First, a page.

Road rage and the scenes it causes are hot topics, and the reality is that people die as a result of road rage every year. Huffington Post reports that the percentage of drivers who say they feel road rage has doubled from 6% to 12% since 2005. It’s time that we acknowledge the dangers road rage poses and talk about how to deal with them.
Dealing with Angry Drivers
Keep Your Cool
It’s easy to get angry on the road, but doing so will only worsen whatever situation you’re in. Next time someone cuts you off, count to ten and think of a good joke. And if another driver loses their temper with you, remind yourself to be the bigger person and turn the other cheek.
Don’t Make Eye Contact
Distancing yourself from the situation is one of the most important things you can do to prevent road rage. Don’t make the conflict personal. If you make eye contact with the other driver, they may see it as a threat or sign of aggression. Diffuse the tension by keeping your eyes on the road.
Stay in Your Car and Ignore the Attacker
If a person angrily approaches your car, roll up the windows, lock the doors, and stare away from the attacker. Though this might make the person angrier, he or she is more likely to walk away if they can’t pull you into a fight. If you’re in a position to safely drive away without harming the other person, leaving the situation may be your best option.
Call the Police
If you feel threatened or are being followed by an enraged driver, you should call the police. Of course, you should attempt to pull off the road to make that call, but only do so if it is safe. If you are approached by the other driver after pulling over, do not get out of the car to confront them, as a fight could escalate quickly.
Avoiding Road Rage
Listen to Music
According to Kevin Labar, Assistant Professor of Brain Sciences at Duke University, classical music can create a pleasant and relaxed state of mind for the listener, making the task at hand (in this case, driving) easier. However, personal taste also comes into play. Listen to music you enjoy that relaxes you and puts you in a good mood while driving.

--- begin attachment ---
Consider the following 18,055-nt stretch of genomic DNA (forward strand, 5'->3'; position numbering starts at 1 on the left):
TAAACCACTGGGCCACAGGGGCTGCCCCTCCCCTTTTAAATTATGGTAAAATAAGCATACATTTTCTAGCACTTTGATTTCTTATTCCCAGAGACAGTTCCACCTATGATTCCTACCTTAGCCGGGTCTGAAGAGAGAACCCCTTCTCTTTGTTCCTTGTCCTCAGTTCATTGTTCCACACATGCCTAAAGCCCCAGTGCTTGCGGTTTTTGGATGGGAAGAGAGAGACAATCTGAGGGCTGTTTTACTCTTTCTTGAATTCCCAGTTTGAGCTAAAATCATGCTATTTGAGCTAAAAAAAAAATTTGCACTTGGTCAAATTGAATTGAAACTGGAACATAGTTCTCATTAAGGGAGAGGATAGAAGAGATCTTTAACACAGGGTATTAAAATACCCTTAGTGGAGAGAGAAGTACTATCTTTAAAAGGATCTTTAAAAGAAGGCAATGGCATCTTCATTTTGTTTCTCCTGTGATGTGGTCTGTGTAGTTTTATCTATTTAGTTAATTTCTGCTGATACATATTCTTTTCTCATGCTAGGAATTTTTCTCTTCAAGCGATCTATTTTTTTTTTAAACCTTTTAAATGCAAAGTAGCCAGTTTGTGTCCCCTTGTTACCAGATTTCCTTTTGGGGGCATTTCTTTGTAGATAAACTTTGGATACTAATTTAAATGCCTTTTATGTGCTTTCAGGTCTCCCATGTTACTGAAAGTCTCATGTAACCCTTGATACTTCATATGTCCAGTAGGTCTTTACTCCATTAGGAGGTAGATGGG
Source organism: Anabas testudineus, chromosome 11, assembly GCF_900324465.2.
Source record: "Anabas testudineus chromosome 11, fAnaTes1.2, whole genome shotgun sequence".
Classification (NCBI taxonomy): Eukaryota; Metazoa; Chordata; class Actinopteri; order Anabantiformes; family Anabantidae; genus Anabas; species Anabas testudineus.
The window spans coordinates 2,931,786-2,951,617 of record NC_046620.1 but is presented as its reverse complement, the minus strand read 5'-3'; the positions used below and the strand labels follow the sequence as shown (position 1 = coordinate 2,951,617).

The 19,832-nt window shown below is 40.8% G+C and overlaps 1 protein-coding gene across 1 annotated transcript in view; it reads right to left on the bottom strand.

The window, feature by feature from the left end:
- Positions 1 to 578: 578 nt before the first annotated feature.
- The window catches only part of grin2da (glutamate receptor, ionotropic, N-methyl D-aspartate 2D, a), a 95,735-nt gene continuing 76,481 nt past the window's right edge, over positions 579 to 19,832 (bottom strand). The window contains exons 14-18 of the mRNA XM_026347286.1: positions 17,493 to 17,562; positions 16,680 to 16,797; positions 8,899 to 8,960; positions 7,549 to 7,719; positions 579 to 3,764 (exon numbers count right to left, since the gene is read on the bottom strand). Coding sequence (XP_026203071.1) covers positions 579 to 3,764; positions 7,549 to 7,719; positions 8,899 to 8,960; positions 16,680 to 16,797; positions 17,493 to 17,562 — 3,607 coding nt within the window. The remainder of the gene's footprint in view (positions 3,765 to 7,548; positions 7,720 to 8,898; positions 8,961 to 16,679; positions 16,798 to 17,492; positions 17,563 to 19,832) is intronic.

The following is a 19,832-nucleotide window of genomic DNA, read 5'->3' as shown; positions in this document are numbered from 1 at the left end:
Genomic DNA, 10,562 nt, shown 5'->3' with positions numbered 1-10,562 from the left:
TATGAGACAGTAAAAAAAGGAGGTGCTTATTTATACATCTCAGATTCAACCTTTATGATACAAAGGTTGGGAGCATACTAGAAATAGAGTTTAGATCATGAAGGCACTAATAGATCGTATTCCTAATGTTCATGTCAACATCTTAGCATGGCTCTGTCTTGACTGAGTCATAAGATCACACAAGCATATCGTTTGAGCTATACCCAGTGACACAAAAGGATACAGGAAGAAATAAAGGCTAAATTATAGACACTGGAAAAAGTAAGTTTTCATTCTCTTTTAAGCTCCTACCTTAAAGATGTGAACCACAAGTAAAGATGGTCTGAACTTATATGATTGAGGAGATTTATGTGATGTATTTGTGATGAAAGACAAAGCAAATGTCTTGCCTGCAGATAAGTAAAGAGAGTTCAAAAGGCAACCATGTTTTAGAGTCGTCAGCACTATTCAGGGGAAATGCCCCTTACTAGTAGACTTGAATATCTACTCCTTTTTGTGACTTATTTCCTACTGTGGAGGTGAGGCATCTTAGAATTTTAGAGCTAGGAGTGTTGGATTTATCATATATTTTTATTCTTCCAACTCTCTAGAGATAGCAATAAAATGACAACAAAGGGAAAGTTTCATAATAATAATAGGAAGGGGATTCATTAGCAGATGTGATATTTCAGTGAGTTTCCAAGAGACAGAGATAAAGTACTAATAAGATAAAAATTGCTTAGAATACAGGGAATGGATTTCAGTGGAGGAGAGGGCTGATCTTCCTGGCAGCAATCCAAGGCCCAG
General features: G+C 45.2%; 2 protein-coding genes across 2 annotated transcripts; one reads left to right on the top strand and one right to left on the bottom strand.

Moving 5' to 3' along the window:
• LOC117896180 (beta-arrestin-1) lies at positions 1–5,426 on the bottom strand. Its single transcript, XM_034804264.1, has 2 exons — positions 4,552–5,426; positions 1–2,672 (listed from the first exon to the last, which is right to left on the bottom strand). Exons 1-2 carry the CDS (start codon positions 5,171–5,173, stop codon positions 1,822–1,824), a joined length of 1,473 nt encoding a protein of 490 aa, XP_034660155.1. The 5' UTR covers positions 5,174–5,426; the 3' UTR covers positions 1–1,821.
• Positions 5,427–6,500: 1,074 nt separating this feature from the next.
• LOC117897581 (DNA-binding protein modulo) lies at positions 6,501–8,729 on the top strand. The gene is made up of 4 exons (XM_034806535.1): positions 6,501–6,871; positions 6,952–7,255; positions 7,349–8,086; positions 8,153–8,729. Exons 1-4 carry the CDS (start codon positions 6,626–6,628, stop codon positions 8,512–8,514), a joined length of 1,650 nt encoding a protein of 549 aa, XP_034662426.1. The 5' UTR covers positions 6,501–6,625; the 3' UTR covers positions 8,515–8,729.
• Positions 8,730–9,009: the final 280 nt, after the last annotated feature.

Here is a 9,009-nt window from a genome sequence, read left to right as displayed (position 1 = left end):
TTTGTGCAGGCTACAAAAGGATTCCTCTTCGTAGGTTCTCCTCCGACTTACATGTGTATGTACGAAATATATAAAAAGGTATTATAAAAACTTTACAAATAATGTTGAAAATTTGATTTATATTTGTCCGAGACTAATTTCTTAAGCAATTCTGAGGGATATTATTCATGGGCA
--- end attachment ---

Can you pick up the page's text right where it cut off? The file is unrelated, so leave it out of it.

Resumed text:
Concentrate on Driving
Texting, eating, doing makeup, or talking on the phone can distract you from driving. You may think that you can do two things at once, but studies show that at least one of the things you are attempting to do will suffer when multi-tasking. Driving is too important of an activity to do while distracted. If you are driving while distracted, your response to other drivers’ mistakes will be delayed, not to mention the fact that you will most likely be making driving mistakes yourself.
Let the Little Things Go
If a driver cuts you off, intentionally or not, it’s best to just let it go. Move out of the way if necessary and if possible, and avoid confrontation and eye contact. Since other motorists’ lives are at stake around you, this is not the time to make a scene. Again, if the behavior of the other driver is aggressive and threatening, call the police.
Don’t Misuse Your Horn
One or two honks—short and sweet—are sometimes necessary if someone is coming into your lane or about to hit you. But laying on your horn can create tension or panic among drivers around you, which could lead to a collision or road rage. Honk only when necessary. Honking at someone simply because they made you angry is only going to escalate the problem. Remember what we said before: let the little things go.
Road rage is not an uncommon problem, and can be encountered anywhere in the world. These tips can help you avoid conflict with an angry driver.
Here at Hansen Injury Law, we specialize in defending the rights and needs of the injured. If you have been injured as a result of road rage, you may be able to seek compensation to cover your damages. Feel free to fill out the consultation form on this page or call us at 208-577-5300 for help.
Photo courtesy of John Greenfield.